"Illinoy," said tall, gaunt Jack North, of the One Hundred and Fourteenth Illinois, to me, one day, as we sat contemplating our naked, and sadly attenuated underpinning; "what do our legs and feet most look most like?" "Give it up, Jack," said I. "Why darning needles stuck in pumpkin seeds, of course." I never heard a better comparison for our wasted limbs.

The neck supported a small head. The face was wizened and tanned to a dark mahogany colour. It was ornamented with a grizzled goatee. The man smoked a stub pipe. His remarks were emphasized by the gestures of a huge and gnarled pair of hands. "Mr. Lawton is from Old Mizzou, too, afore he moved to Illinoy," commented Davidson.

"Where do you live at when you're home?" "Boston," said the child, promptly. "Where do you live?" "I used to live in Old Virginny. But my son, he's takin' me out to Illinoy, now. He's settled out there." She treated the child with the serious equality which simple old people use with children; and spat neatly aside in resuming her pipe. "Which o' them ladies yender is your maw, honey?"

"'Herman Slosser, Otterway, Illinoy ter be held till called fer. Thet's it, Cap; thet's his name, I'll bet ye; an' so we can't be so blamed fur frum this yere Otterway fort. Good Lord! won't I be glad fer ter see it." "Do you think it best to stop here?" "Why not? 'Tain't likely them devils will be back agin.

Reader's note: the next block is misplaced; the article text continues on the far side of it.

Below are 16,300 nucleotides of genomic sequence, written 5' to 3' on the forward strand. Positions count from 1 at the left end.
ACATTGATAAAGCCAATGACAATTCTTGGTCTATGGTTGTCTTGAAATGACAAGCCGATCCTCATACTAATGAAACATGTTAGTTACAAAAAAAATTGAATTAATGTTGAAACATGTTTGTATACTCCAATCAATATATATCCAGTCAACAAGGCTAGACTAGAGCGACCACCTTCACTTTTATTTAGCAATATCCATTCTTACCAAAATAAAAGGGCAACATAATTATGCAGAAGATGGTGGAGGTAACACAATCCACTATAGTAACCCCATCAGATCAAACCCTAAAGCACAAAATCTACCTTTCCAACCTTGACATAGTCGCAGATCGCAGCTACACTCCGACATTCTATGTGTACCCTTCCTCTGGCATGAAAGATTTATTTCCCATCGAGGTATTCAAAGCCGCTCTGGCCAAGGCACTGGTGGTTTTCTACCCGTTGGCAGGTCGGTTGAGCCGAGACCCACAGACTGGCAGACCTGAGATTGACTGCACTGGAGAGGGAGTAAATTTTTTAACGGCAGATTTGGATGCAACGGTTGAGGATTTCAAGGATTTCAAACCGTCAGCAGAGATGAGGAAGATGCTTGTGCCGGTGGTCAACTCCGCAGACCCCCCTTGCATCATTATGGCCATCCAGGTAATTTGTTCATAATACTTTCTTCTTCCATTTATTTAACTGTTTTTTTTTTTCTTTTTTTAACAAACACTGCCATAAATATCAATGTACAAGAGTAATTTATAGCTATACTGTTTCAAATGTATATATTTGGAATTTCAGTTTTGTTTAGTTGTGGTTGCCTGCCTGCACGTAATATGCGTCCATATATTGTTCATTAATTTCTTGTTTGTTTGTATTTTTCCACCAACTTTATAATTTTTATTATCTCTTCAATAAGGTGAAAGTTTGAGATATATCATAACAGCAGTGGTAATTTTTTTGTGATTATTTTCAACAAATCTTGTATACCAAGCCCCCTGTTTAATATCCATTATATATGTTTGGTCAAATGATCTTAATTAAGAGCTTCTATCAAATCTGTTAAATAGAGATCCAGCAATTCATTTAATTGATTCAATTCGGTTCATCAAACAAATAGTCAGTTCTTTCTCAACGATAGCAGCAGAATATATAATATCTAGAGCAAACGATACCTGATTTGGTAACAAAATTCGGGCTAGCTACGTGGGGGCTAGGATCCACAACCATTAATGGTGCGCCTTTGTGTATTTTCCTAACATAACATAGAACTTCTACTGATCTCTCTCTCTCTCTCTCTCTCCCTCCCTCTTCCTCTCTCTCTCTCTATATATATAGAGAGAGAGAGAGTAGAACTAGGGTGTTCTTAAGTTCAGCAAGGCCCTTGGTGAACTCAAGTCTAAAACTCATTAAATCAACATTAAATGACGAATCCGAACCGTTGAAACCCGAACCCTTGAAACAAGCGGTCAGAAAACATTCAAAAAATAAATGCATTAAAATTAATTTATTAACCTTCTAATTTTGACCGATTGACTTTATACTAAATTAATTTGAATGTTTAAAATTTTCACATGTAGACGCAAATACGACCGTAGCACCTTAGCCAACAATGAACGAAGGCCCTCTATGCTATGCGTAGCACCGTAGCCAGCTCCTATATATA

We lived in Illinoy once, and th' Lord only knows I wisht we lived there yet, though the farmin' was a sight of work and no pay sometimes." The inner doubts as to the biscuits proved too much for her. "Heaven knows, you ain't t' git much to eat," she cried, jumping up, "but you ain't goin' to git anythin' a tall if I don't run right off and tend to them biscuit." She bustled out.

These things don't happen to a man every day, and especially to beggin' your pardon to a man as young as yourself, sir. But the Democratic party of the th deestric' of Illinoy knows a good thing when they sees it. Sale's unconscious sarcasm hurt me. 'I have sounded them to the bottom, he went on, 'and it's Holloway, Holloway, Holloway, everywhere. Now you'll let us put you up, won't you?

I take it all in all, he is the most onpopular man in Illinoy to-day. His conduct is as hard to swaller as a dose of them old Greek twins, Castor Oil and Politics, we use to wrastle with at school.

All the older prisoners knew me by the nick-name of "Illinoy" a designation arising from my wearing on my cap, when I entered prison, a neat little white metal badge of "ILLS." When any reading matter was brought into our neighborhood, there would be a general cry of: "Take it up to 'Illinoy," and then hundreds would mass around my quarters to bear the news read.

Hain't they been a fightin' a spell up thur in Massouray or Illinoy, whar they built 'em a grandiferous temple? I've hearn some talk o't." "At Nauvoo. It is even so, Brother Holt the wicked Gentiles have been persecuting the Saints: just as their fathers were persecuted by the Egyptian Pharaohs." "An' hain't they killed their head man Smith he wur called, if I recollex right." "Alas, true!

"Well, where is the one she jumped from?" she pressed. "Nowhere," said Smith. "Oh!" she said, a bit disappointed. "Everywhere I've went," said he, "they've got some high place where the Indian girl jumped off of. In Mezoury they've got one, and even in Kansas. They've got one in Minnesota and Illinoy and Idaho, and bend my eyebrows if I know all the places they ain't got 'em!